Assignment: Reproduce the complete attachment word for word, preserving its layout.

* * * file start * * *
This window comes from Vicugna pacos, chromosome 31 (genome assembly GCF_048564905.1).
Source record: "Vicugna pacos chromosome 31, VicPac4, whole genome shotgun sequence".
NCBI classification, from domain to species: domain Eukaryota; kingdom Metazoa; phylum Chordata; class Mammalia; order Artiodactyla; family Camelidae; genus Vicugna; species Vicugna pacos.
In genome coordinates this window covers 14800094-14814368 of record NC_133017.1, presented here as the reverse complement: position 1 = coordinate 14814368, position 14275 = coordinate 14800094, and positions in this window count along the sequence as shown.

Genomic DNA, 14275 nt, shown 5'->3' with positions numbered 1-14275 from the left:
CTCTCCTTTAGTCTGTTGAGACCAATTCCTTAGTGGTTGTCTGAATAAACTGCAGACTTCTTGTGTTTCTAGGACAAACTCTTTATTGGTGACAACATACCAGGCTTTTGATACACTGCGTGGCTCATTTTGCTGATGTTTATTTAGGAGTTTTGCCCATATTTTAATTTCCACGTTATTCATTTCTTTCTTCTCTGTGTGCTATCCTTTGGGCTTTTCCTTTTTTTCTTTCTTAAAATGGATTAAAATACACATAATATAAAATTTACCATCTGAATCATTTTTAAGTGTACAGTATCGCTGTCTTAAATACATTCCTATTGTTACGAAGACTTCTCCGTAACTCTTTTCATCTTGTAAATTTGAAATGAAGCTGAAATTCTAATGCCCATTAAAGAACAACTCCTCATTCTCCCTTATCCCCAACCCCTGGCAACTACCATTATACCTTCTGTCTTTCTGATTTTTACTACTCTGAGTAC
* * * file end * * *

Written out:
This window comes from Vicugna pacos, chromosome 31 (genome assembly GCF_048564905.1).
Source record: "Vicugna pacos chromosome 31, VicPac4, whole genome shotgun sequence".
NCBI classification, from domain to species: domain Eukaryota; kingdom Metazoa; phylum Chordata; class Mammalia; order Artiodactyla; family Camelidae; genus Vicugna; species Vicugna pacos.
In genome coordinates this window covers 14800094-14814368 of record NC_133017.1, presented here as the reverse complement: position 1 = coordinate 14814368, position 14275 = coordinate 14800094, and positions in this window count along the sequence as shown.

Genomic DNA, 14275 nt, shown 5'->3' with positions numbered 1-14275 from the left:
CTCTCCTTTAGTCTGTTGAGACCAATTCCTTAGTGGTTGTCTGAATAAACTGCAGACTTCTTGTGTTTCTAGGACAAACTCTTTATTGGTGACAACATACCAGGCTTTTGATACACTGCGTGGCTCATTTTGCTGATGTTTATTTAGGAGTTTTGCCCATATTTTAATTTCCACGTTATTCATTTCTTTCTTCTCTGTGTGCTATCCTTTGGGCTTTTCCTTTTTTTCTTTCTTAAAATGGATTAAAATACACATAATATAAAATTTACCATCTGAATCATTTTTAAGTGTACAGTATCGCTGTCTTAAATACATTCCTATTGTTACGAAGACTTCTCCGTAACTCTTTTCATCTTGTAAATTTGAAATGAAGCTGAAATTCTAATGCCCATTAAAGAACAACTCCTCATTCTCCCTTATCCCCAACCCCTGGCAACTACCATTATACCTTCTGTCTTTCTGATTTTTACTACTCTGAGTAC